What’s new in MySQL 8.0?

So, a good news for all MySQL fans that the world’s most famous RDBMS is releasing it’s new version MySQL 8.0. The official release date is not declared yet but this is going to be exciting as they have added some really useful new features.


MySQL 8.0

So, why waste any time let’s see what’s new in MySQL 8.0:


  • Roles – Very exciting feature that allows to create roles in MySQL server and assign specific privileges to them. These roles can be assigned to users. So from now you don’t have to remember which permissions a programmer from team X needs, and should a QA from team Y needs privilege Z. Also, it’s very easy to set up:
    • Creating a new role:
      CREATE ROLE 'app_developer', 'app_read', 'app_write';
    • Assigning privileges to roles:
      GRANT SELECT ON app_db.* TO 'app_read';
    • Assigning the role to a user:
      GRANT 'app_read' TO 'read_user1'@'localhost', 'read_user2'@'localhost';
  • Invisible index – ever wanted to just hide an index you currently don’t need, without actually dropping it? Now you can. If you’re not sure if you need an index, you can mark it as invisible and MySQL optimizer won’t use it. After monitoring for your server and queries performance, you can decide to re-activate it in case you believe it will result in a performance boost.
  • Configuration Persistence – Changing configuration during MySQL runtime is commonly done using SET GLOBAL. This disadvantage in this technique is that the changes will not survive a server restart. here comes SET PERSIST to the rescue, which does exactly that, apply configuration changes which survive a MySQL server restart.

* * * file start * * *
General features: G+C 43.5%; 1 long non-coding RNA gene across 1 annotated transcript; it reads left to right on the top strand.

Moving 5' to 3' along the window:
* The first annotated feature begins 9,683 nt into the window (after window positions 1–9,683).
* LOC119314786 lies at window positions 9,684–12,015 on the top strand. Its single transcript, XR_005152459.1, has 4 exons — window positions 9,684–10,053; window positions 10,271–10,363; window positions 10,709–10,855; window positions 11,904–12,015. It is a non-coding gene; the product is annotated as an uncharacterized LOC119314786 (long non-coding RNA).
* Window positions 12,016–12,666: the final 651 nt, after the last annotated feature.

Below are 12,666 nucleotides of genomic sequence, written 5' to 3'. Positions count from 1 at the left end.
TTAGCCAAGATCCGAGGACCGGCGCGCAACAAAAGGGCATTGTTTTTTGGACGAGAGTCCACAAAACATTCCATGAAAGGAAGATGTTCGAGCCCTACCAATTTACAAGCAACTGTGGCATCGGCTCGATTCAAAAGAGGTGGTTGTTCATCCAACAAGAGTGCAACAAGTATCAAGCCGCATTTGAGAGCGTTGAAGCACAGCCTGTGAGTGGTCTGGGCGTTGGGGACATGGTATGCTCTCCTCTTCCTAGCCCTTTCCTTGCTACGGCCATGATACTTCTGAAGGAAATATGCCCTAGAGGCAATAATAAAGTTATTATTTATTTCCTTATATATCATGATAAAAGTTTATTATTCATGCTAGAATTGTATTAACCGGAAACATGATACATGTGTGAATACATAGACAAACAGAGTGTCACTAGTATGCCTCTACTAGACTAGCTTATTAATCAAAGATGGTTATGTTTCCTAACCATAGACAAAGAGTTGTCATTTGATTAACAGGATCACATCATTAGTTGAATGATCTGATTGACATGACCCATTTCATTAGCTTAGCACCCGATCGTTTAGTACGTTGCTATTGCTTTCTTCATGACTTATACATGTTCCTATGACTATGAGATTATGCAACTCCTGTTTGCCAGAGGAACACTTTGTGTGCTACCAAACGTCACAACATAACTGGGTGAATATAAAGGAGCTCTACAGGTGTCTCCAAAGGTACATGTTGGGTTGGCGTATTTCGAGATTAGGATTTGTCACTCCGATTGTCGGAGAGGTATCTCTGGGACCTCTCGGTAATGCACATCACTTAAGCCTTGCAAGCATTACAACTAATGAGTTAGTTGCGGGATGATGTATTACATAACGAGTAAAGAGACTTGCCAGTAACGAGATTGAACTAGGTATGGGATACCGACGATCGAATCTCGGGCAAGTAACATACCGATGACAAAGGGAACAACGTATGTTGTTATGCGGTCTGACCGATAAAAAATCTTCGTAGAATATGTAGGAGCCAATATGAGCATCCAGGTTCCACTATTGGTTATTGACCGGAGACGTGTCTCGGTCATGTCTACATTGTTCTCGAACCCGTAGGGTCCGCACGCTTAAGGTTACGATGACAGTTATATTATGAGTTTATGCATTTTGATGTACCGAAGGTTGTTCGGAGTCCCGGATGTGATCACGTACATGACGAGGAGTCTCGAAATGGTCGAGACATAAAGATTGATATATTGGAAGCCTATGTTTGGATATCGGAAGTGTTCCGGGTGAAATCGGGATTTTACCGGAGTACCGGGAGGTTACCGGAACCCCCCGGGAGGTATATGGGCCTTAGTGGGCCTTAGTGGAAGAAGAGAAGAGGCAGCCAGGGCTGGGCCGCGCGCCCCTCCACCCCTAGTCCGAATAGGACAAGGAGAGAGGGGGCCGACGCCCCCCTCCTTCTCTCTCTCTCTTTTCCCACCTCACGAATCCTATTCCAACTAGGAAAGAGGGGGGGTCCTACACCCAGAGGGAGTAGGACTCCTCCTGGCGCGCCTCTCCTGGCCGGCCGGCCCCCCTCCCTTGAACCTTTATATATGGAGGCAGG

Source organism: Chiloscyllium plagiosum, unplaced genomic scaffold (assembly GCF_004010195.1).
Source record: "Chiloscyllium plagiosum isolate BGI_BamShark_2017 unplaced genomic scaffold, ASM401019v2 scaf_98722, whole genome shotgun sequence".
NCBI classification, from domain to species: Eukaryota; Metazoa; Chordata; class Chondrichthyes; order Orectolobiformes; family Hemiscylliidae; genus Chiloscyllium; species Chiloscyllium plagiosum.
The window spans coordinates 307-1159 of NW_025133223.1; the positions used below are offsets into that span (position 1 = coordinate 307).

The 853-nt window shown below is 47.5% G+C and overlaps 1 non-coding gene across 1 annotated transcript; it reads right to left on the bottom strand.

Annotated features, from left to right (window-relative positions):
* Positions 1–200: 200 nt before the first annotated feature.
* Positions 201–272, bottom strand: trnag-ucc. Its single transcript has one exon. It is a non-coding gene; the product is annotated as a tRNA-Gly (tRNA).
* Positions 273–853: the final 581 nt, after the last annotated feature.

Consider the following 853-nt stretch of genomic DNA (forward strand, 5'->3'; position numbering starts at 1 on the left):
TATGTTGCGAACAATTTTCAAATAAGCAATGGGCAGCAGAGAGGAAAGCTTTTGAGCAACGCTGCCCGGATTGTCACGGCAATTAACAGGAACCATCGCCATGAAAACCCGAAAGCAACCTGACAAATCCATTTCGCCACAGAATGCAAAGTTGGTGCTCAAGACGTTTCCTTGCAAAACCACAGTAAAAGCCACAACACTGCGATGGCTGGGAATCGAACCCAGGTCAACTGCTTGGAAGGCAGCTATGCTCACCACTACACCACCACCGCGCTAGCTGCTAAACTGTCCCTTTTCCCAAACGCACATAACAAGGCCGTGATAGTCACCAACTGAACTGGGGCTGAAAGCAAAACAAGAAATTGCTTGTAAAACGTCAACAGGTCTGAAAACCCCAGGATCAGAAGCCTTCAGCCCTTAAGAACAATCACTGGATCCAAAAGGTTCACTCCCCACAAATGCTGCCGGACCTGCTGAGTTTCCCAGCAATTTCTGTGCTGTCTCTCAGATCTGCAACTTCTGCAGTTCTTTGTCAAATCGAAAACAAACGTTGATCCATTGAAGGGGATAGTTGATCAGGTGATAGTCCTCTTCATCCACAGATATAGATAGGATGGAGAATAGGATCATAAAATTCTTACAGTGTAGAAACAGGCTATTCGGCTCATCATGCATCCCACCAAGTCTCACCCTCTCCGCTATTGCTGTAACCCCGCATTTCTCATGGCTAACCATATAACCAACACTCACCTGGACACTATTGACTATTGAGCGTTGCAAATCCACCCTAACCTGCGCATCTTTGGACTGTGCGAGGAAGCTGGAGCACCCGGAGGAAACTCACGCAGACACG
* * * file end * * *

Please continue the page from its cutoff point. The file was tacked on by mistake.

• Default character set and collation – Starting MySQL 8.0, the default character set will be utf8mb4 and the collation will be utf8mb4_800_ci_ai. These are great news and one step ahead towards standardized multilingual support in data driven applications.
  • UUID Enhancements – UUIDs are usually used to generate unique ids in tables. Starting this new version, MySQL can hold these values in a VARBINARY(16) column instead of CHAR(36). The impact of this change is better storage usage and performance improvement. Also, three new functions were introduced to handle these UUID values: BIN_TO_UUID(), UUID_TO_BIN(), IS_UUID().
  • Cost Model Improvements – for the first time, MySQL’s cost model will look into the memory and check if the relevant data for the query already resides in memory. As a result of this change, different query plans can be chosen. this will happen automatically without need for extra configuration.
  • Descending Indexes – MySQL now allows to create descending indexes and scan them in a reverse order, without performance penalty. This was possible in the past, but you would have to take the performance hit on that.
  • Common Table Expressions – CTE is a new feature (which is already available in other databases) that will simplify the way you write complex queries. To put it in simple words, using this feature (the WITH select) will automatically create a temporary table behind the scenes, which you can use in the same query and refer to it. This temporary table / view can only be used in that single query. This feature introduces both readability and performance improvements.

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